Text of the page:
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Minor League Baseball Executive Discusses PawSox Stadium Proposal

Another day in Providence, another desultory meeting on the plan to move the Pawtucket Red Sox from McCoy Stadium to a new ballpark to be built on the...

Another day in Providence, another desultory meeting on the plan to move the Pawtucket Red Sox from McCoy Stadium to a new ballpark to be built on the capital city’s downtown waterfront.

Today’s meeting featured Pat O’Conner, president and CEO of Minor League Baseball, who spoke about the finances of minor league stadiums around the nation at a meeting with reporters, labor leaders and a small group of state lawmakers at the offices of the Locke Lord LLC law firm.

A burly, folksy southerner, the Florida-based O’Conner told the gathering that most minor league stadiums –75 percent or so—are built with public subsidies of some form or another. He also said that in many instances, these new stadiums help to bring ancillary economic development to the areas near the parks, including hotels, restaurants, condo developments and shopping attractions.

O’Conner also called for patience while details of any deal are negotiated and argued against a rush to judgement on a taxpayer subsidy. ``The deal is not done until it is done,’’ he said.

But several lawmakers weren’t buying his arguments. It is clear that in some political quarters, Rhode Island’s traditional parochialism and mistrust of anything new has been coupled with the lingering hangover from former Gov. Don Carcieri’s ill-fated 2010 38 Studios fiasco that left taxpayers holding the bag for more than $75 million in state bonds for former Red Sox pitcher Curt Schilling’s bankrupt video game company.

The objections ranged from the silly to the serious, along with the expected parochial concerns of Pawtucket lawmakers who obviously object to the cherished team’s move from McCoy.

Rep. Doreen Costa, R-North Kingstown said she is worried about traffic jams that would occur when games are played in the evening in Providence. She wondered how fans who drive to games would be able to make it on time for 7 p.m. games, a concern she said was voiced to her by constituents.

O’Conner said that traffic is an issue in every jurisdiction where a new stadium is built. He said that traffic engineers can usually fashion a solution to getting fans to and from a stadium.

Paul MacDonald, a longtime Rhode Island labor leader and the head of the Providence Central Labor Council, downplayed Costa’s comments, saying that fans have scant difficulty making 7 p.m. games at the Dunkin Donuts Center for such athletic attraction as Providence College basketball and Providence Bruins hockey.  ``I’m at the Dunkin Donuts Center almost 100 times a year and I have no trouble getting there on time,’’ said MacDonald.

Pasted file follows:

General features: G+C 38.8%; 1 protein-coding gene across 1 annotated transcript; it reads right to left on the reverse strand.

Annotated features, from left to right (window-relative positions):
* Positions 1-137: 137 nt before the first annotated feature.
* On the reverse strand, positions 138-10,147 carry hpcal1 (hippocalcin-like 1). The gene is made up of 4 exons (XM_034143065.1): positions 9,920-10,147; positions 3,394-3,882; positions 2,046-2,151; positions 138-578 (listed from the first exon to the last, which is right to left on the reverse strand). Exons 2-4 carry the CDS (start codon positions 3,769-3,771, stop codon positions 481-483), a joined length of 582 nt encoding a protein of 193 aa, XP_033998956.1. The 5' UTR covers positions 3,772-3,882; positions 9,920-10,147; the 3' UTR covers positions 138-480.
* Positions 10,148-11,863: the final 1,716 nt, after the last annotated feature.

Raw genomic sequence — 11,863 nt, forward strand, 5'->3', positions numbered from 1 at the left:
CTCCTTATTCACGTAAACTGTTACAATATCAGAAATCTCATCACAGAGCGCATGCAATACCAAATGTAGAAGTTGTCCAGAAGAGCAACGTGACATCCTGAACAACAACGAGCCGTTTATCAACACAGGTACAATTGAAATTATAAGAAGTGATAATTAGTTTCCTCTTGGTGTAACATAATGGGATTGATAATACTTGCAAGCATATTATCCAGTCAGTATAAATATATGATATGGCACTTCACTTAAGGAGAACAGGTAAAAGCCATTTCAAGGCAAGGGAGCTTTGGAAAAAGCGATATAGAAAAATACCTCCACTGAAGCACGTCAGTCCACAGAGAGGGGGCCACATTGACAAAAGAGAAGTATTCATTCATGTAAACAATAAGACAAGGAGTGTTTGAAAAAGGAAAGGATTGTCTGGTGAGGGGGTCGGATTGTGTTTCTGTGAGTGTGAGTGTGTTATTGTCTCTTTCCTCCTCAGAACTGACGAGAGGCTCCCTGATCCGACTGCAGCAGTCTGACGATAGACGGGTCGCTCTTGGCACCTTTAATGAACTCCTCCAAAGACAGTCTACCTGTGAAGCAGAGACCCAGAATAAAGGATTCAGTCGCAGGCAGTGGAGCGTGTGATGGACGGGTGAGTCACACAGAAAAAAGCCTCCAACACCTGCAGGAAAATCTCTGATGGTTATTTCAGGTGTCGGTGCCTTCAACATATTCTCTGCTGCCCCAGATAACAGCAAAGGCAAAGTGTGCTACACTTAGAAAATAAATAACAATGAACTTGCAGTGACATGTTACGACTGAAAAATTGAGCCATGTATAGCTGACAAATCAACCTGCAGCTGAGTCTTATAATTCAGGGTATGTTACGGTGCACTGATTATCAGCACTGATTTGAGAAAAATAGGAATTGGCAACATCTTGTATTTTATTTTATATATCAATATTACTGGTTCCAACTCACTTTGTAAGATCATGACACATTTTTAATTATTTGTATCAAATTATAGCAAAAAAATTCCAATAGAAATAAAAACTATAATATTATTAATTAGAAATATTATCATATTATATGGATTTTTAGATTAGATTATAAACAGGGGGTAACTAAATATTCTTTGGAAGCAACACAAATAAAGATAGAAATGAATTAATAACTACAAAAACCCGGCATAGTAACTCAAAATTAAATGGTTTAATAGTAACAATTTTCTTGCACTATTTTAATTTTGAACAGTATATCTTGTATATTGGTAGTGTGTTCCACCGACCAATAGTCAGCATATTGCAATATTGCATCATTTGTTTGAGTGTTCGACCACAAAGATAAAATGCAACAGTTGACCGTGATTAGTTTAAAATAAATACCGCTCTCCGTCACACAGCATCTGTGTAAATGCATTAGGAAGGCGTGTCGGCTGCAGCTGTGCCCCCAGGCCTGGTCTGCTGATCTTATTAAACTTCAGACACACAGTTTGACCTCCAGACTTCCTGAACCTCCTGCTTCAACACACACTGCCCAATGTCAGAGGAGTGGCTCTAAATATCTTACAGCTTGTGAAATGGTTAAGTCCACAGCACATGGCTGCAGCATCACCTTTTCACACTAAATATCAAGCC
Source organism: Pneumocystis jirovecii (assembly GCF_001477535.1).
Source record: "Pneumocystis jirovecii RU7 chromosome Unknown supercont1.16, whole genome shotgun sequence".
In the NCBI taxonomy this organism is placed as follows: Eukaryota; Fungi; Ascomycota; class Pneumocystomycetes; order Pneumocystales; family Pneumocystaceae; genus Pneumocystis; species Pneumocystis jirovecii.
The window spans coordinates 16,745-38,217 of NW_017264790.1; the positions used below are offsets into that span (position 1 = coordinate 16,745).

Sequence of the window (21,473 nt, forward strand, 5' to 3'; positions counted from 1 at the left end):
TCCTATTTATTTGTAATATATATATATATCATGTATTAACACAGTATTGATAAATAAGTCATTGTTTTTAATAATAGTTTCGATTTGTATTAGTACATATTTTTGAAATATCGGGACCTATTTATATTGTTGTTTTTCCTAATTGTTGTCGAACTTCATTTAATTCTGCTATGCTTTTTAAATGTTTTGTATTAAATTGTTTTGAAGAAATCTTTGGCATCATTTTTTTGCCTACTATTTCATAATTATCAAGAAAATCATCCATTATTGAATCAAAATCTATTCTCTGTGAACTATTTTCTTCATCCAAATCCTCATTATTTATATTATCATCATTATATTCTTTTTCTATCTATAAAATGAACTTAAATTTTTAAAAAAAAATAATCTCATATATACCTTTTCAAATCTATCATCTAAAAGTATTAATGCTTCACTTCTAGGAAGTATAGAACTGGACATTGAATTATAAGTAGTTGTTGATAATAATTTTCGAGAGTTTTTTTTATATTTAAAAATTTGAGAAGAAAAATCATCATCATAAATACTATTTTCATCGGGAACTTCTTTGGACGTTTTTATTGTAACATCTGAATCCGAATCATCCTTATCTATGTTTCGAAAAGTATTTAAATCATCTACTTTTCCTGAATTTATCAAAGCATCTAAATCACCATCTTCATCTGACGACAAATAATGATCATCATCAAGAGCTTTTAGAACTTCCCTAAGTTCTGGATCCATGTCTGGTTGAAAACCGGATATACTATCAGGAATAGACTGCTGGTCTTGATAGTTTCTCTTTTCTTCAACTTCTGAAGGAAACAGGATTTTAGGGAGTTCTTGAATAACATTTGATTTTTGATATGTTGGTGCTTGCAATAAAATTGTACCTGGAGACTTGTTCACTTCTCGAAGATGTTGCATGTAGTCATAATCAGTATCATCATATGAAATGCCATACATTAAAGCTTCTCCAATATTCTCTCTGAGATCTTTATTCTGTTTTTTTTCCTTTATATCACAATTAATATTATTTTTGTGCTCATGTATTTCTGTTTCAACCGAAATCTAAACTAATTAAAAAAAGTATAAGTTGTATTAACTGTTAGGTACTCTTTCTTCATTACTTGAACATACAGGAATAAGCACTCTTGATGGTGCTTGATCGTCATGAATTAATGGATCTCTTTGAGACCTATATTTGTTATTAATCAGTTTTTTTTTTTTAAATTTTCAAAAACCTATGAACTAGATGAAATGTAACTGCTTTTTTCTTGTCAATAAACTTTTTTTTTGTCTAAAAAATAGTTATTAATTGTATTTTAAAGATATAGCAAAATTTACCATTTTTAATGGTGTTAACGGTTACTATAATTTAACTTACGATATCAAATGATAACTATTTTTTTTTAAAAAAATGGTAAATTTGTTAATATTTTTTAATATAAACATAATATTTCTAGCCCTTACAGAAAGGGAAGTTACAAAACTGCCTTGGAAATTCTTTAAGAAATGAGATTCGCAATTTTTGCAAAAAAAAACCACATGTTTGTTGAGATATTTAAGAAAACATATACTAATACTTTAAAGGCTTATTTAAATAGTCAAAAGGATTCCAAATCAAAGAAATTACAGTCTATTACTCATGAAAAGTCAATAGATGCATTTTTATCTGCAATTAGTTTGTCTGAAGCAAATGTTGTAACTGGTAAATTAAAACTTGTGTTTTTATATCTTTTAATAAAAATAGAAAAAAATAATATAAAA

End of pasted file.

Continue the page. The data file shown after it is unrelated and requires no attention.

The biggest objection, lawmakers acknowledged, is the 38 Studios precedent. ``You just can’t discount the 38 Studios affect,’’ said Rep. Robert Lancia, R-Cranston. ``If that hadn’t happened this would be a different story. But it did and that is the reality we are dealing with.’’

O’Conner said that the stadium has become a target for ``some stray bullets.’’  He also said he would not get into the details of negotiations between state political leaders and the new Paw Sox ownership led by Larry Lucchino, president of the Boston Red Sox, the Paw Sox parent club.

Rep. Carlos Tobon, D-Pawtucket, says he has to stick up for his community, but acknowledged that if the team is intent on moving, his responsibility is to try to get the best deal for ``the taxpayers.’’

It isn’t news that Rhode Islanders are skeptical of anything new. MacDonald reminded the audience of about 35 that there was widespread opposition to the original plan for the Providence Civic Center, the expansion of T.F. Green State Airport and construction of the Providence Place Mall. Years later, all of those projects have received support and have contributed to economic activity in Providence and Warwick.

The public relations rollout under the late James Skeffington, a prominent Providence lawyer, wasn’t the best. He and his ownership group put a number of a state subsidy of $120 million over 30 years along with a request to avoid property taxes on the downtown riverfront land on which the stadium would be built.

That figure jumped out at some lawmakers and Rhode Islanders as too much the giveaway. Others sung the familiar refrain of `what’s wrong with McCoy Stadium’ as if the team was sentenced to remain in a part of Pawtucket that is difficult to get to and has few nearby amenities.

When asked why McCoy couldn’t be renovated to make it more attractive, O’Conner said it would be too expensive for the additional revenue that could be gained. ``That pig ain't gonna sing anymore.’’

Attendance has been declining for years at McCoy, despite affordable ticket prices.

O’Conner also said that the move to Providence would not have an appreciable impact on Pawtucket’s economy. ``The emotional loss will be bigger than the economic loss.’’

It is time to let the negotiations progress in hopes the new PawSox owners can live with a less generous subsidy plan.

One of the difficulties in assessing public opinion is that there have been no reliable public opinion surveys of state voters. Joseph Fleming, long time Rhode Island political pollster, said no one has commissioned him to conduct such a poll.

Maybe it is time for one by a neutral party, such as a media organization that could afford a comprehensive survey by a reliable pollster.

Minor League Baseball Executive Discusses PawSox Stadium Proposal
Minor League Baseball Executive Discusses PawSox Stadium Proposal